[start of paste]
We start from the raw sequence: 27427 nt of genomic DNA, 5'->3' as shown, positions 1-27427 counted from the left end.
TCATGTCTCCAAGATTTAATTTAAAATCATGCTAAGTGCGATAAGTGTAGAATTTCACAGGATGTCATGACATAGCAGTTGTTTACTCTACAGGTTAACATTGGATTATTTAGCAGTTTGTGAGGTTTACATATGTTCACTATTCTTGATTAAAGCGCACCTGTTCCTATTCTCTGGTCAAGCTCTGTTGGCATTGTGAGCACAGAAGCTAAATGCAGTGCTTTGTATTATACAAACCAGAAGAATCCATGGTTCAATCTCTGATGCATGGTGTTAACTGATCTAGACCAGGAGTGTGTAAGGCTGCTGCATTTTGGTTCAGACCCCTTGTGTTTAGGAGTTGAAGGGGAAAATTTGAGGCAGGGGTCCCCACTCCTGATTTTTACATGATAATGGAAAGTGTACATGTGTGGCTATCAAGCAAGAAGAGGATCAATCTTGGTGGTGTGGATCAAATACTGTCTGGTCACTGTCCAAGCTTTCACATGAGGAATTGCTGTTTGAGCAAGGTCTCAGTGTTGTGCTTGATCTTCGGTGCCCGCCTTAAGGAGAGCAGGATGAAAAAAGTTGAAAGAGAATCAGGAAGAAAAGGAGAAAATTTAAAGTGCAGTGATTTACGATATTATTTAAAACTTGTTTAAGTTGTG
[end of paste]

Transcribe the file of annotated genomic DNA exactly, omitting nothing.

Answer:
We start from the raw sequence: 27427 nt of genomic DNA, 5'->3' as shown, positions 1-27427 counted from the left end.
TCATGTCTCCAAGATTTAATTTAAAATCATGCTAAGTGCGATAAGTGTAGAATTTCACAGGATGTCATGACATAGCAGTTGTTTACTCTACAGGTTAACATTGGATTATTTAGCAGTTTGTGAGGTTTACATATGTTCACTATTCTTGATTAAAGCGCACCTGTTCCTATTCTCTGGTCAAGCTCTGTTGGCATTGTGAGCACAGAAGCTAAATGCAGTGCTTTGTATTATACAAACCAGAAGAATCCATGGTTCAATCTCTGATGCATGGTGTTAACTGATCTAGACCAGGAGTGTGTAAGGCTGCTGCATTTTGGTTCAGACCCCTTGTGTTTAGGAGTTGAAGGGGAAAATTTGAGGCAGGGGTCCCCACTCCTGATTTTTACATGATAATGGAAAGTGTACATGTGTGGCTATCAAGCAAGAAGAGGATCAATCTTGGTGGTGTGGATCAAATACTGTCTGGTCACTGTCCAAGCTTTCACATGAGGAATTGCTGTTTGAGCAAGGTCTCAGTGTTGTGCTTGATCTTCGGTGCCCGCCTTAAGGAGAGCAGGATGAAAAAAGTTGAAAGAGAATCAGGAAGAAAAGGAGAAAATTTAAAGTGCAGTGATTTACGATATTATTTAAAACTTGTTTAAGTTGTG